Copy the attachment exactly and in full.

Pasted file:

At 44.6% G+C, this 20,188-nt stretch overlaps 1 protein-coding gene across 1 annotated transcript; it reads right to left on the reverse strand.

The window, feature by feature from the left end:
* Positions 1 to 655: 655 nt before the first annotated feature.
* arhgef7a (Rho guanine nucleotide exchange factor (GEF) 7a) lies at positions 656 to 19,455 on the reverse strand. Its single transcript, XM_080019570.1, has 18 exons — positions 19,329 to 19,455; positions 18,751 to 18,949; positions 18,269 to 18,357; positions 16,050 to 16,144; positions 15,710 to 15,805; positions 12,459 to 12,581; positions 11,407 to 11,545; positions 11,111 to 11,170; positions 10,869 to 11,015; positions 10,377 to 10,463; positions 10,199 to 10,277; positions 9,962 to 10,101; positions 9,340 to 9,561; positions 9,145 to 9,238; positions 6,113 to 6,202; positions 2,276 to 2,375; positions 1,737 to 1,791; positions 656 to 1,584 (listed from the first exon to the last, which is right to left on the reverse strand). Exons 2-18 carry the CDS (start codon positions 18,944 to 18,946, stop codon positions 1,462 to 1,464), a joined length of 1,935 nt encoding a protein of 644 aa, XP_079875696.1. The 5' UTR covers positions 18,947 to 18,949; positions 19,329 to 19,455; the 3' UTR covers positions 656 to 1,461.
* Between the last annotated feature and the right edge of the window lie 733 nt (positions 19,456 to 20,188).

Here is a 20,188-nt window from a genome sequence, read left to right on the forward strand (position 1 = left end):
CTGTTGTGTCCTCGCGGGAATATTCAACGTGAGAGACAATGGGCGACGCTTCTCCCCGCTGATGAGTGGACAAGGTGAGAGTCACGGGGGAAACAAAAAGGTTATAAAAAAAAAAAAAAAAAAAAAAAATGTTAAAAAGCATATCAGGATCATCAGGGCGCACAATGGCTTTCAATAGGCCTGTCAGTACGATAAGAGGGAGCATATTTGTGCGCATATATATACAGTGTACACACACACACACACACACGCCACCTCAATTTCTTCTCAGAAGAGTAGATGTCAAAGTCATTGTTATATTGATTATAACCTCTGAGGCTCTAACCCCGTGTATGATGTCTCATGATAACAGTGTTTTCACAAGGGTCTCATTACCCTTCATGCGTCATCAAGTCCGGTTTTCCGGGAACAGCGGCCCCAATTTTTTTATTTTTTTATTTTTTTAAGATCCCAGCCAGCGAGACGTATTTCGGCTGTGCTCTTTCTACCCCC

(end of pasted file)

At 44.6% G+C, this 20,188-nt stretch overlaps 1 protein-coding gene across 1 annotated transcript; it reads right to left on the reverse strand.

The window, feature by feature from the left end:
* Positions 1 to 655: 655 nt before the first annotated feature.
* arhgef7a (Rho guanine nucleotide exchange factor (GEF) 7a) lies at positions 656 to 19,455 on the reverse strand. Its single transcript, XM_080019570.1, has 18 exons — positions 19,329 to 19,455; positions 18,751 to 18,949; positions 18,269 to 18,357; positions 16,050 to 16,144; positions 15,710 to 15,805; positions 12,459 to 12,581; positions 11,407 to 11,545; positions 11,111 to 11,170; positions 10,869 to 11,015; positions 10,377 to 10,463; positions 10,199 to 10,277; positions 9,962 to 10,101; positions 9,340 to 9,561; positions 9,145 to 9,238; positions 6,113 to 6,202; positions 2,276 to 2,375; positions 1,737 to 1,791; positions 656 to 1,584 (listed from the first exon to the last, which is right to left on the reverse strand). Exons 2-18 carry the CDS (start codon positions 18,944 to 18,946, stop codon positions 1,462 to 1,464), a joined length of 1,935 nt encoding a protein of 644 aa, XP_079875696.1. The 5' UTR covers positions 18,947 to 18,949; positions 19,329 to 19,455; the 3' UTR covers positions 656 to 1,461.
* Between the last annotated feature and the right edge of the window lie 733 nt (positions 19,456 to 20,188).

Here is a 20,188-nt window from a genome sequence, read left to right on the forward strand (position 1 = left end):
CTGTTGTGTCCTCGCGGGAATATTCAACGTGAGAGACAATGGGCGACGCTTCTCCCCGCTGATGAGTGGACAAGGTGAGAGTCACGGGGGAAACAAAAAGGTTATAAAAAAAAAAAAAAAAAAAAAAAATGTTAAAAAGCATATCAGGATCATCAGGGCGCACAATGGCTTTCAATAGGCCTGTCAGTACGATAAGAGGGAGCATATTTGTGCGCATATATATACAGTGTACACACACACACACACACACGCCACCTCAATTTCTTCTCAGAAGAGTAGATGTCAAAGTCATTGTTATATTGATTATAACCTCTGAGGCTCTAACCCCGTGTATGATGTCTCATGATAACAGTGTTTTCACAAGGGTCTCATTACCCTTCATGCGTCATCAAGTCCGGTTTTCCGGGAACAGCGGCCCCAATTTTTTTATTTTTTTATTTTTTTAAGATCCCAGCCAGCGAGACGTATTTCGGCTGTGCTCTTTCTACCCCC